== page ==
The final option (which I regularly requested up through my years as an art director and production manager in the late ‘90s) was the press inspection. I would go to the printer’s shop and check printed sheets as they came off the press. For critical color work, this actually was essential to avoid errors while they still could be corrected (that is, before the client had seen the job).

When I did a press inspection, it was within the printer’s time frame (around the clock), so I might check one press signature at 3:00 p.m. and then another at 9:00 p.m., then another at 3:00 a.m. If anything was wrong, new negatives and plates would be created and hung on the press, and the process would start over.

The Takeaway

Thirty plus years ago, in the arena of proofing options for commercial printing, a lot was left to the imagination. You couldn’t look at everything on-screen in a PDF. You couldn’t check your own inkjet proof produced on your own desktop printer. Putting together an overall mental image of how the final piece would look based on all the aforementioned (and disparate) elements, you had to make educated guesses. The more proofing steps you included, the more likely you would be (and your client would be) to like the final printed job.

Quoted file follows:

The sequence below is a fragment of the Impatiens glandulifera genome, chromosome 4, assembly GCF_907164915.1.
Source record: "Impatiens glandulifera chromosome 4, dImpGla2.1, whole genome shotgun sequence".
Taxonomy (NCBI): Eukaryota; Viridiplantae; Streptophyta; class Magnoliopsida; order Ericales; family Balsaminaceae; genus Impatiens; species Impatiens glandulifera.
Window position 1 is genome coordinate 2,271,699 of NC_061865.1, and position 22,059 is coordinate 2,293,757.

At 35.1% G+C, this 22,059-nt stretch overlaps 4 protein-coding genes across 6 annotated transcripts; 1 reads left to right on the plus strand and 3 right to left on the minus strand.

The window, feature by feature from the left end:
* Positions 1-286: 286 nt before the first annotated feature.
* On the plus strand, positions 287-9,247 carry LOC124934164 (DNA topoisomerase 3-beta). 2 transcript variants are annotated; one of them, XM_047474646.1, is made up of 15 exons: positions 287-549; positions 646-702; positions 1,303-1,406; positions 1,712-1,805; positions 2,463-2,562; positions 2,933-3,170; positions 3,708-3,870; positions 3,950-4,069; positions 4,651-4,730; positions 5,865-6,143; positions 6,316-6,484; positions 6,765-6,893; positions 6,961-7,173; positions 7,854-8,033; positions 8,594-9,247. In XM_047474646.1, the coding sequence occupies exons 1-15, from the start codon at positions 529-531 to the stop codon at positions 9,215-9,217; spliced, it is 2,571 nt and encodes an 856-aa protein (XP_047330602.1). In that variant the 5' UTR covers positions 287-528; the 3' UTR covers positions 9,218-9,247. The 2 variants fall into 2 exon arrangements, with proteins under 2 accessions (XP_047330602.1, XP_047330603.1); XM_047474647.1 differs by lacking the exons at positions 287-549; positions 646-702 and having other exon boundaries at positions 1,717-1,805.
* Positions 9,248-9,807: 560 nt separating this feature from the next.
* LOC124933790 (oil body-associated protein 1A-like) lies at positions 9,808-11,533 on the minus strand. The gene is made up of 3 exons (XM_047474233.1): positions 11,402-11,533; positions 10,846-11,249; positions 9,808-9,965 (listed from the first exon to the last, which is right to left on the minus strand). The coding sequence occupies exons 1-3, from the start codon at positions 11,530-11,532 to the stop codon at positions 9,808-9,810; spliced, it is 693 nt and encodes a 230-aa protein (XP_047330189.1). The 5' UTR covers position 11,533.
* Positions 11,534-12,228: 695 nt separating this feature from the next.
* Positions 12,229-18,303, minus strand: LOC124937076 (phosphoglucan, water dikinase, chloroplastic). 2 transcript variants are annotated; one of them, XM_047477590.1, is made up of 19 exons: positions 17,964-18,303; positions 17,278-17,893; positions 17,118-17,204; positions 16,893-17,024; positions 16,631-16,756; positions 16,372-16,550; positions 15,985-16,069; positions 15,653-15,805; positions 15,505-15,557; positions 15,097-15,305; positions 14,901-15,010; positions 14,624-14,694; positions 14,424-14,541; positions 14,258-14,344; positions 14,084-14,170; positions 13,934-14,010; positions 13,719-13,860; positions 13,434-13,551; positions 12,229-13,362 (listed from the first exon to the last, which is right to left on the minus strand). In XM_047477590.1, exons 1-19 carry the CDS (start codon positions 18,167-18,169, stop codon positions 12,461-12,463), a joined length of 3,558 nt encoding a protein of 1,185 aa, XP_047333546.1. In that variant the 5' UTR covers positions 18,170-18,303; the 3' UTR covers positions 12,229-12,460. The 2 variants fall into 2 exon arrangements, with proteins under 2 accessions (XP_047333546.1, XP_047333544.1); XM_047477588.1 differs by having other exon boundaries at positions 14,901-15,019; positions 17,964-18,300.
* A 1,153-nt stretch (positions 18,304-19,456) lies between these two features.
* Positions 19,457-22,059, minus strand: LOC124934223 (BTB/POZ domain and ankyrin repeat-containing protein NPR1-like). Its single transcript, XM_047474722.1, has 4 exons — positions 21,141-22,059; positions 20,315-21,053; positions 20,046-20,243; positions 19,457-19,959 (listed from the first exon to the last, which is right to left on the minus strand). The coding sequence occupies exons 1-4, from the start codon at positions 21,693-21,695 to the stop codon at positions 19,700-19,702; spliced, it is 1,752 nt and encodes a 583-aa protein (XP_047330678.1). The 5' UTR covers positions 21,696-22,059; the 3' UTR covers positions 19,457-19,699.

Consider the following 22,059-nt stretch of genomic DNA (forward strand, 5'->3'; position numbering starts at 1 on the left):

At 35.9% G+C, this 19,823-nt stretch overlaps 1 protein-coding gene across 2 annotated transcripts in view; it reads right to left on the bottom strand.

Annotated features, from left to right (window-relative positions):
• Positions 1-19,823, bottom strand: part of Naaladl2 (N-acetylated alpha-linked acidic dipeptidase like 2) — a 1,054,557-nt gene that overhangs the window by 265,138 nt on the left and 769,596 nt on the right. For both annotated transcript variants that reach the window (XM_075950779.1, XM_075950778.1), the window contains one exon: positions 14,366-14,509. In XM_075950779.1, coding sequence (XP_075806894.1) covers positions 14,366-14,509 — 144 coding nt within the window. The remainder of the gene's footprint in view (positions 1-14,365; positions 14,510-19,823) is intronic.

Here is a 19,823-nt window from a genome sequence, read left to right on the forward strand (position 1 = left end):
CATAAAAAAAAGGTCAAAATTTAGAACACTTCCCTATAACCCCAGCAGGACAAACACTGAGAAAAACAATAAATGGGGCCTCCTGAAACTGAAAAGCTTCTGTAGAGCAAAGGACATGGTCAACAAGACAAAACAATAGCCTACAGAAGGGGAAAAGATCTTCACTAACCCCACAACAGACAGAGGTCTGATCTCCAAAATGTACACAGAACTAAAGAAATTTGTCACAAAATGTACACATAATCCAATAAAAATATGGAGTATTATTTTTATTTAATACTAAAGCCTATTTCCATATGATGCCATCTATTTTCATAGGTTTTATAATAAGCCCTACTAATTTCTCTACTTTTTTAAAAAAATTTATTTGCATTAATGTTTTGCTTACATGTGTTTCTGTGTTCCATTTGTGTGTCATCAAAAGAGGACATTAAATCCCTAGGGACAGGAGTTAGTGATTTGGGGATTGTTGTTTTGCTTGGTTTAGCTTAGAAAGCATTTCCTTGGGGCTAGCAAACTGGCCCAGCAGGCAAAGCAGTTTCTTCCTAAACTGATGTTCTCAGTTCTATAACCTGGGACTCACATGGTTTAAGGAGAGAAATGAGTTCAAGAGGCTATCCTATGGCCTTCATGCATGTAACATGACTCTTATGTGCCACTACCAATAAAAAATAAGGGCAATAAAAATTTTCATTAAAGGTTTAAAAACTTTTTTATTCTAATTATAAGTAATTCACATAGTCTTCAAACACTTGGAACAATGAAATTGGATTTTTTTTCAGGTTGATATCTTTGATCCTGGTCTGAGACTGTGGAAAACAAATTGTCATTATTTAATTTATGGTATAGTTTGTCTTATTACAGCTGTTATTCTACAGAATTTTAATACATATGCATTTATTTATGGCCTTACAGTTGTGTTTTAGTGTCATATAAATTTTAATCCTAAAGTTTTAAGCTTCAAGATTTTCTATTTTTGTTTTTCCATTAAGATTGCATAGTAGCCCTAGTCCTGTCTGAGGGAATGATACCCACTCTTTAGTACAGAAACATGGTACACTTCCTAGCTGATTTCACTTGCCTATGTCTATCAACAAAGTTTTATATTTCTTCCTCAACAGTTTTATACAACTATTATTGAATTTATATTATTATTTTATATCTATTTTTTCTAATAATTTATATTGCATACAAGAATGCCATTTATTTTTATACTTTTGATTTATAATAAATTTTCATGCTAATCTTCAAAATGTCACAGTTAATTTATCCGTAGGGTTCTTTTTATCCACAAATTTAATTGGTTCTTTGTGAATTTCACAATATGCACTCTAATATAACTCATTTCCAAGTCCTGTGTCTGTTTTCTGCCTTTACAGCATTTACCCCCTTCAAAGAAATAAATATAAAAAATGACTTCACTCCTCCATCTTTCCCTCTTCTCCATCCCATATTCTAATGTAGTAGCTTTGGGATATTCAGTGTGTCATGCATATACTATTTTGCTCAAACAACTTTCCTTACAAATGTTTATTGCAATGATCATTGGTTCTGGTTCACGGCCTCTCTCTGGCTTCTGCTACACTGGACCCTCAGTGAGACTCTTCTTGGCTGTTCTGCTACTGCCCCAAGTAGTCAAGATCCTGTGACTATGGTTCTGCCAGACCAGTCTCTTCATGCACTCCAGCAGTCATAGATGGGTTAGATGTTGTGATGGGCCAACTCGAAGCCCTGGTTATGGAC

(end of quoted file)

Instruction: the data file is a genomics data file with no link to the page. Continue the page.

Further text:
What It’s Like Now

Here’s a rundown of the current options for commercial printing, some of which are similar to, and many of which are quite different from, back when I started in the field:

Client’s Page Proofs

In the late ‘80s (1987 to be exact), my employer, a non-profit government education foundation, stopped doing physical paste up of paper typeset “galleys” (or single columns of imaged photographic typesetting paper, cut, waxed as an adhesive, and aligned and burnished down on grid paper). At that point we made the change to computer page design and typesetting in house using Aldus PageMaker (an early page composition product similar to InDesign but far more rudimentary).

So in terms of proofing, we could see the laid-out pages on our computer monitors along with cropped and positioned photographs we had scanned into the computer system. Once the computer monitors were able to show grayscale (not just black and white) images and then rudimentary color images, we could visualize what the final print job would look like. This was a bit like the current PDF on-screen or virtual proof. The color was not yet completely faithful, but, in terms of position, everything could be seen as it would appear in the final commercial printing job.